While the play sounds like a tribute to the brave men and boys of the area in the early 1900s, it could have easily been called Thank God We Have Women. The insight as to how the home-front was handled is absolutely captivating. Most war stories told have men running through fields of mud with gunfire zinging past them, bullets hitting them as the viewer watches the hero take his last breath. WMHMM gives the audience a look as to how the wives, mothers and sisters dealt not only with the fear of saying good-bye but also with the pain of accepting death. Joanna Keats as Joanna Grandy, the mother of Fred, will reel you back in to the drama of the play should the video backdrops take you too far into Europe. Reprising her role from last year as teacher/nurse Kathleen Barwick is Heather Dennis. Dennis’ performance does exactly what it is supposed to in showing the strength and weakness of a woman in 1900’s small town Canada. Just as Maxwell Franklin brought Jack Fitsell to life, Candy Pryce pays wonderful homage to local heroine Justina Calderwood. Calderwood revived the local Red Cross during the war and later became president after the conflict. Watching Pryce as Calderwood fight for women’s right to vote, battle politicians for help and struggle to keep rations fair will give anyone more appreciation for how hard it was to be a woman in Barrie and what she must have had to endure.

Through letters and news clippings collected by TBTB, the story of Barrie’s involvement in WWI is told in a way that the audience might leave and walk the town with a different view. Topics of today were brought up back then such as whether there are too many bars on Dunlop Street and what is the cost of bringing new business to the area. As the play begins the audience is made to ask the question of why something all the way over in Europe has to do with Barrie. By the time the lights go up, you will realize just how the city in which you live was in itself troubled by conflict and turmoil during the War To End All Wars. WMHMM assures us that war is hell, fighting in war is hell; but the forgotten hell is back home by those scared, helpless and trying to live day by day not knowing what uncertainty tomorrow brings.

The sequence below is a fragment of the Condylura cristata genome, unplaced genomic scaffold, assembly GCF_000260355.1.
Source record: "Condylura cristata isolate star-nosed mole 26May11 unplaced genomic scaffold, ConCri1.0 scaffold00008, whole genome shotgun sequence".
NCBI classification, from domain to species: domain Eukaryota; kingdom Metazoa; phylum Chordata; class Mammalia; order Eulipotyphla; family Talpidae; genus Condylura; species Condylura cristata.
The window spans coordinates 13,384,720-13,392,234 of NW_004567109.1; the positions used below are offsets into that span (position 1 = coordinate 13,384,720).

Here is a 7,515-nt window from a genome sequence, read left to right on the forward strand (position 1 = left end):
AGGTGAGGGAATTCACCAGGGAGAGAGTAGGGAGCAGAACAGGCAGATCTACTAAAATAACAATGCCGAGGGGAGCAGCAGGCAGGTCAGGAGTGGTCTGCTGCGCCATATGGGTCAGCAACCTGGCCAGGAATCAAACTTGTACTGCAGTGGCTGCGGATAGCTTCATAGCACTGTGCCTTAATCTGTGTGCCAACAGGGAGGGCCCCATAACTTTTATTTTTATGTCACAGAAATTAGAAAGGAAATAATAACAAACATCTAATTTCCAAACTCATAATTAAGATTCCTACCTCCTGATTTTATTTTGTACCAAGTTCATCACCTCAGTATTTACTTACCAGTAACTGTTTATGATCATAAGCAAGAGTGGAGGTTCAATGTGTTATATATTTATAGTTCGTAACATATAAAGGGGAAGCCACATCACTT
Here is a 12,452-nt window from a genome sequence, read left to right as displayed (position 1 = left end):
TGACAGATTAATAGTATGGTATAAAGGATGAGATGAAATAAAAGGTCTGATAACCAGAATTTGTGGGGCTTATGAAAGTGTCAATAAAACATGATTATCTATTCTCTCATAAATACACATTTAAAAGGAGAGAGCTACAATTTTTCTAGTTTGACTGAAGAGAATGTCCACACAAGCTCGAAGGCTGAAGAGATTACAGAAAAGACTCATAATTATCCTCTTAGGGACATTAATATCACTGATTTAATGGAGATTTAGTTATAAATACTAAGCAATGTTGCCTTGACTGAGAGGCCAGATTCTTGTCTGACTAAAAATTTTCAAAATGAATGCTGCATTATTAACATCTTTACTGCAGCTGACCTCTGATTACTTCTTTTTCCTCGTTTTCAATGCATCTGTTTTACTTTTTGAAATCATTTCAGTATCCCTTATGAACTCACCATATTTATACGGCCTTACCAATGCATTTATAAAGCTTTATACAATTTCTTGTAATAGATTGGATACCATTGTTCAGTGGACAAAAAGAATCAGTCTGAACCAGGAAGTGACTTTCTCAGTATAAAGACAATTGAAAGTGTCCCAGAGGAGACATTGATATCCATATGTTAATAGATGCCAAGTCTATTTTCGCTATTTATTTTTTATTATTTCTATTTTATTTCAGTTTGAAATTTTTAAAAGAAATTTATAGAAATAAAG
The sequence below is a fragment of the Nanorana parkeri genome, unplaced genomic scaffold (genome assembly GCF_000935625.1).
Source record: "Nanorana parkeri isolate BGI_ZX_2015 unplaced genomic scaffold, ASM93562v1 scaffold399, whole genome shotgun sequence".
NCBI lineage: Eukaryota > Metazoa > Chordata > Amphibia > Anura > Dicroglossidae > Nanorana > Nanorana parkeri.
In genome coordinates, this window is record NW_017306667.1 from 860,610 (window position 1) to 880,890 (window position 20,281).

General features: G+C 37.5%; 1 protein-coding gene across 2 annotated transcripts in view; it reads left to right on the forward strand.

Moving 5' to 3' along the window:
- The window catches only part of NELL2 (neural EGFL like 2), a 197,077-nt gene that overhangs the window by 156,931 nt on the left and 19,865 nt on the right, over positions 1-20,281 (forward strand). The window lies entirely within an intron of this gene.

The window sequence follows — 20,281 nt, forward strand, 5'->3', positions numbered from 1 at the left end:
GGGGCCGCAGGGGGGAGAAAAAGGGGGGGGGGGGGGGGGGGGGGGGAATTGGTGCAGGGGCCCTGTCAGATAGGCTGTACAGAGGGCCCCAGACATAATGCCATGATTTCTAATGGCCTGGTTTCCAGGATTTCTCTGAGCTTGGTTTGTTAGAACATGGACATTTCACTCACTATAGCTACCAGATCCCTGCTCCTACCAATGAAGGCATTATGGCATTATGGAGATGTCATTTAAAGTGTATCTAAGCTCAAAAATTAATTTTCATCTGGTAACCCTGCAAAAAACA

Producers Alex Dault and Iain Moggach, co-playwright Danielle Joy Kostrich and director Leah Holder have given Remembrance Day in Barrie a new tradition. Every school in Simcoe County should be seeing this play and adding it to the curriculum for November. WMHMM will remind kids and adults why we wear a poppy this time of year and why the names on the cenotaph and local streets should be Googled and studied.

It is Canada 150 this year with Remembrance Day just days away. This time 100 years ago, the nation was at war and seeing a massive amount of casualties. Every city across the country will stop at 11am this coming Saturday and remember the great sacrifice given by Canada’s heroes. Theatre By The Bay’s We Must Have More Men begs you to take a look at the names carved in the granite at Memorial Square and remember that being this close to Base Borden doesn’t make us a military town; Barrie’s physical and emotional involvement in fighting for freedom away from the comfortable banks of Kempenfelt Bay make us a military town.

We Must Have More Men will continue at the Trinity Anglican Church (24 Collier St. in Barrie) from November 8 to 11 and will then head to Base Borden’s Terra Theatre (14 Tobruk Rd., Borden) from Nov. 15 to 18.

There are day shows and evening shows available, check out the website for times and ticket availability.

Shawn Gibson

About the Author: Shawn Gibson

Shawn Gibson is a staff writer based in Barrie